With the recent exodus from Twitter due to Elon being a deranged sociopath, many folks have found themselves moving over to Mastodon. I won't go into Mastodon except to say I've moved over there as well (@[email protected]) and have really enjoyed myself. It's a super nice community and I have a lot of hope for the ActivityPub model.
However when I got on Mastodon I found a lot of abandoned bot accounts. These accounts, for folks who don't know, tend to do things like scrape RSS feeds and pump that information into Twitter so you can have everything in one pane of glass. Finding a derelict Ars Technica bot, I figured why not take this opportunity to make a bot of my own. While this would be very easy to do with SQLite, I wanted it to be an AWS Lambda so it wouldn't rely on some raspberry pi being functional (or me remembering that it was running on some instance and then accidentally terminating it because I love to delete servers).
Criteria for the project
- Pretty idiot-proof
- Runs entirely within the free tier of AWS
- Set and forget
Step 1 - DynamoDB
I've never used dynamoDB before, so I figured this could be a fun challenge. I'm still not entirely sure I used it correctly. To be honest I ran into more problems than I was expecting given its reputation as an idiot-proof database.
Some things to keep in mind. Because of how DynamoDB stores numbers, the type of the number is Decimal, not int or float. This can cause some strange errors when attempting to store and retrieve ID values. You can read the conversation about it here. I ended up storing the ID as a string which is probably not optimal performance but did make the error go away.
When using DynamoDB, it is vital to not use scan. Query is what I ended up using for all my requests, since then I get to make lookups on my secondary tables with the key. The difference in speed during load testing when I generated a lot of fake URLs was pretty dramatic, 100s of milliseconds vs 10s of seconds.
Now that I've spent some time playing around with DynamoDB, I do see the appeal. It is a surprisingly generous free tier. I've allocated 5 provisioned Read and Write units but honestly we need a tiny fraction of that.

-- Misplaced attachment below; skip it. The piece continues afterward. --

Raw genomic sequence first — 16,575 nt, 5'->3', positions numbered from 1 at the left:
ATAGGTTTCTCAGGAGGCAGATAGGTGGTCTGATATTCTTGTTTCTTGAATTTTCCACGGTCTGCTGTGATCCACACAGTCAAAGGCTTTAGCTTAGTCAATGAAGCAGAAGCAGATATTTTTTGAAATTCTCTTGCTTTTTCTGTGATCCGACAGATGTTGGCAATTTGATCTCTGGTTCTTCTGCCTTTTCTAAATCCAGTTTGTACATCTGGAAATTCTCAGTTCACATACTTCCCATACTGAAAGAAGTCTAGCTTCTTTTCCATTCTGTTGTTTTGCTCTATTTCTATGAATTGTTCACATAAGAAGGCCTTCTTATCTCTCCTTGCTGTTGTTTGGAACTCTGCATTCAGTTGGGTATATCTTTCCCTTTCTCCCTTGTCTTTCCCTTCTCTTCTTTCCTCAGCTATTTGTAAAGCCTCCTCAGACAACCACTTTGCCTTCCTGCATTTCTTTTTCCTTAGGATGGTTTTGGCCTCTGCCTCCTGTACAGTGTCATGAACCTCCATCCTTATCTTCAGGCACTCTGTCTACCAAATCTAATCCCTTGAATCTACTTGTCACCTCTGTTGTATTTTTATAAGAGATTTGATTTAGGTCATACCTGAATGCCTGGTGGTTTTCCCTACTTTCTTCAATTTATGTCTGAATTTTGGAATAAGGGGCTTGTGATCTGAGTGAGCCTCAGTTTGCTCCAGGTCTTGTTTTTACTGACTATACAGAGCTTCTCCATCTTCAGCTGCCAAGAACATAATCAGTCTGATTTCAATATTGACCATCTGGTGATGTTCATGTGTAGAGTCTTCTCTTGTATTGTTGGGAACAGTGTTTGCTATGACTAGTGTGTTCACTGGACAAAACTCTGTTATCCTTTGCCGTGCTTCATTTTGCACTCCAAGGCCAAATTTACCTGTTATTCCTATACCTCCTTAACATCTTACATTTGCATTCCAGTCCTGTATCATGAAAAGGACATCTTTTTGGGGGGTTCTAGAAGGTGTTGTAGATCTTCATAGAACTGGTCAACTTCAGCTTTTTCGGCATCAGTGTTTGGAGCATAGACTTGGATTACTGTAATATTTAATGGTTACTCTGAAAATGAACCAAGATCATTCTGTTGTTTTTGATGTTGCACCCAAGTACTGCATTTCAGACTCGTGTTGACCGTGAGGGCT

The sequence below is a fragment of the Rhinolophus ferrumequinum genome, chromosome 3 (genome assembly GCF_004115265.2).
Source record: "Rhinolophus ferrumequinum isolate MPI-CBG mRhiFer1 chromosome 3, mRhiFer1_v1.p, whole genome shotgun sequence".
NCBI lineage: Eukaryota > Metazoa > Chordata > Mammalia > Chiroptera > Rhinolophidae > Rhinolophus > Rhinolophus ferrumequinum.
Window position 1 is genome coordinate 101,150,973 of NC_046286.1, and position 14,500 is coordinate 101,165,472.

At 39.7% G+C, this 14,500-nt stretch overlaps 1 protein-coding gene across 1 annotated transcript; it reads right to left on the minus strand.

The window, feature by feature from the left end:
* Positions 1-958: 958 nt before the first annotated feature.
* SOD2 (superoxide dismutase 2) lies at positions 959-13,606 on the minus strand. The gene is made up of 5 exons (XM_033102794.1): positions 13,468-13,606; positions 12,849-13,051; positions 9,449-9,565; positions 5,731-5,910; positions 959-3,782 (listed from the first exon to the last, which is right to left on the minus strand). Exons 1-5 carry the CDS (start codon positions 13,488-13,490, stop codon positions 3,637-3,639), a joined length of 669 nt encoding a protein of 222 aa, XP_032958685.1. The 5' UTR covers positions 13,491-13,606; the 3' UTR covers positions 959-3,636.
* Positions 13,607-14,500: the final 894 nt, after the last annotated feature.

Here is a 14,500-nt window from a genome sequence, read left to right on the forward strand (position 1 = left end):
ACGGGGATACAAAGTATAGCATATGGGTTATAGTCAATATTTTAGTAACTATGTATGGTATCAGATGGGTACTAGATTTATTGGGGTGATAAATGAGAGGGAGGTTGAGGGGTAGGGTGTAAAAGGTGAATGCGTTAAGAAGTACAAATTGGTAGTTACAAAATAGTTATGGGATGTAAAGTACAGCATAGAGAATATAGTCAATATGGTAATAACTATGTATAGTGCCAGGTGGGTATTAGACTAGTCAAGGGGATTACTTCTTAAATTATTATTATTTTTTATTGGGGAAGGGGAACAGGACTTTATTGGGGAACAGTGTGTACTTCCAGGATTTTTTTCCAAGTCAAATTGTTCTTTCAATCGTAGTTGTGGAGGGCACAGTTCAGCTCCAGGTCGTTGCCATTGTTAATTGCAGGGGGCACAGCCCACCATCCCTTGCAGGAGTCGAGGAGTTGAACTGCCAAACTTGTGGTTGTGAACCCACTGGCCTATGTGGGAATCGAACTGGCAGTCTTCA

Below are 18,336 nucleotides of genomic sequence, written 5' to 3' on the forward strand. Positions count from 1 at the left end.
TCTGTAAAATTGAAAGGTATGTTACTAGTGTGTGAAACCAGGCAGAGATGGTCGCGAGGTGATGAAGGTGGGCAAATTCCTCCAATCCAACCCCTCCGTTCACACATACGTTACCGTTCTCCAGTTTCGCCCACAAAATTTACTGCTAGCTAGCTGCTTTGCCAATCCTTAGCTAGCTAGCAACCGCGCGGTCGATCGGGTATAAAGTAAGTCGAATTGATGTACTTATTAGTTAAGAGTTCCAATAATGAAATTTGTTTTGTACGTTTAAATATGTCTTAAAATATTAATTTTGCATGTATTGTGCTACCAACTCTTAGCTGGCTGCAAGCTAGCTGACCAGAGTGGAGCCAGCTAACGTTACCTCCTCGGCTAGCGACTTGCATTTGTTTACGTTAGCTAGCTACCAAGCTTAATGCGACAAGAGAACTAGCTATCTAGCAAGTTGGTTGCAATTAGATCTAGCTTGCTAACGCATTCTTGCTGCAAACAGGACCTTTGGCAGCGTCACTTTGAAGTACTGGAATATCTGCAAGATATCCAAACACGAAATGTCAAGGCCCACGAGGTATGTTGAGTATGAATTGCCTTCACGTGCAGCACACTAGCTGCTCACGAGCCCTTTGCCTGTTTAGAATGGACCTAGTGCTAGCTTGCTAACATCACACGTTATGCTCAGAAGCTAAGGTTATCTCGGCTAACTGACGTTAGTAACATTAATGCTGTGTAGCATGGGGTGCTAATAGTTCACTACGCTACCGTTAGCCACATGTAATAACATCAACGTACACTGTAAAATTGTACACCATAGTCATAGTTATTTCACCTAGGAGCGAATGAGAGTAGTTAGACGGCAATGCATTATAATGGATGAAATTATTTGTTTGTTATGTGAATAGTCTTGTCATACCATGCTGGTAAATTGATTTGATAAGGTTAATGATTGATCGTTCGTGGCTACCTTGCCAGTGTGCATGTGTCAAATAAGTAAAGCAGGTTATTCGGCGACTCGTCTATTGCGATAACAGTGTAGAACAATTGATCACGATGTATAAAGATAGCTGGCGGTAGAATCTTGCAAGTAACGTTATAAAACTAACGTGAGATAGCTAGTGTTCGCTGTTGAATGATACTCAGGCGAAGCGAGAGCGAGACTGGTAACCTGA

Step 2 - Write the Lambda
NOTE: This is not production-grade python. This is hobby-level python. Were this a work project I would have changed some things about its design. Before you ping me about collision, I calculate that with that big a range of random IDs to pull from it would take ~6 thousands of years of work in order to have a 1% probability of at least one collision. So please, for the love of all things holy, don't ping me. Wanna use UUIDs? Go for it.
For those who haven't deployed to AWS Lambda before, it's pretty easy.
- Make sure you have Python 3.9 installed (since AWS doesn't support 3.10)
- Copy that snippet to a directory and call it
- Change the
rss_feed =to be whatever feed you want to make a bot of.
python3.9 -m venv venv
- Then you need to install the dependencies:
pip install --target ./package feedparser
pip install --target ./package Mastodon.py
pip install --target ./package python-dotenv
- You'll want to
packagedirectory and then run
zip -r ../my-deployment-package.zip .to bundle the dependencies together.
- Finally take the actual python file you want to run and copy it into the zip directory.
zip my-deployment-package.zip lambda_function.py
You can also use
AWS SAM to do this all but I find the ZIP file is pretty idiot-proof. Then you just upload it through the AWS web interface, but hold off on doing that. Now that we have the Python environment setup we can generate the credentials.
Step 3 - Mastodon Credentials
Now we're back in the python virtual environment we made before in the directory.
- Start the Python 3.9 REPL
from mastodon import Mastodon
Mastodon.create_app('your-app-name', scopes=['read', 'write'], api_base_url="https://c.im")(note I'm using c.im but you can use any server you normally use)
- Follow the steps outlined here.
- You'll get back three values by the end. CLIENT_ID, CLIENT_SECRET from when you registered the bot with the server and then finally an ACCESS_TOKEN after you make an account for the bot and pass the email/password.
6. Copy these values to a .env file in the same directory as the
lambda_function.py file from before.
zip my-deployment-package.zip .env to copy the secret into the zip directory.
You can also store them as environmental variables in the Lambda but I prefer to manage them like this. Make sure it's not committed in your git repo.
Step 4 - Deploy
- Make a new AWS Lambda function with whatever name and ensure it has the ability to access our DynamoDB table. You can get instructions on how to do that here._
- Upload the ZIP by just uploading it through the web interface. It's 2 MB total so should be fine.
- Set up an EventBridge cron job to trigger the lambda by following the instructions here.
- Watch as your Lambda triggers on a regular interval.
Step 5 - Cleanup
- Inside of the Mastodon bot account there are a few things you'll want to check. First you want to make sure that the following two options are selected under "Profile"
2. You'll probably want to add an alert for failures under Cloudwatch Alarms. AWS has docs on how to do that here.
Hopefully this is a fun way of adding a simple bot to Mastodon. I've had a lot of fun interacting with the Mastodon.py library. You can see the bot I ended up making here.
If you run into problems please let me know: https://c.im/@matdevdug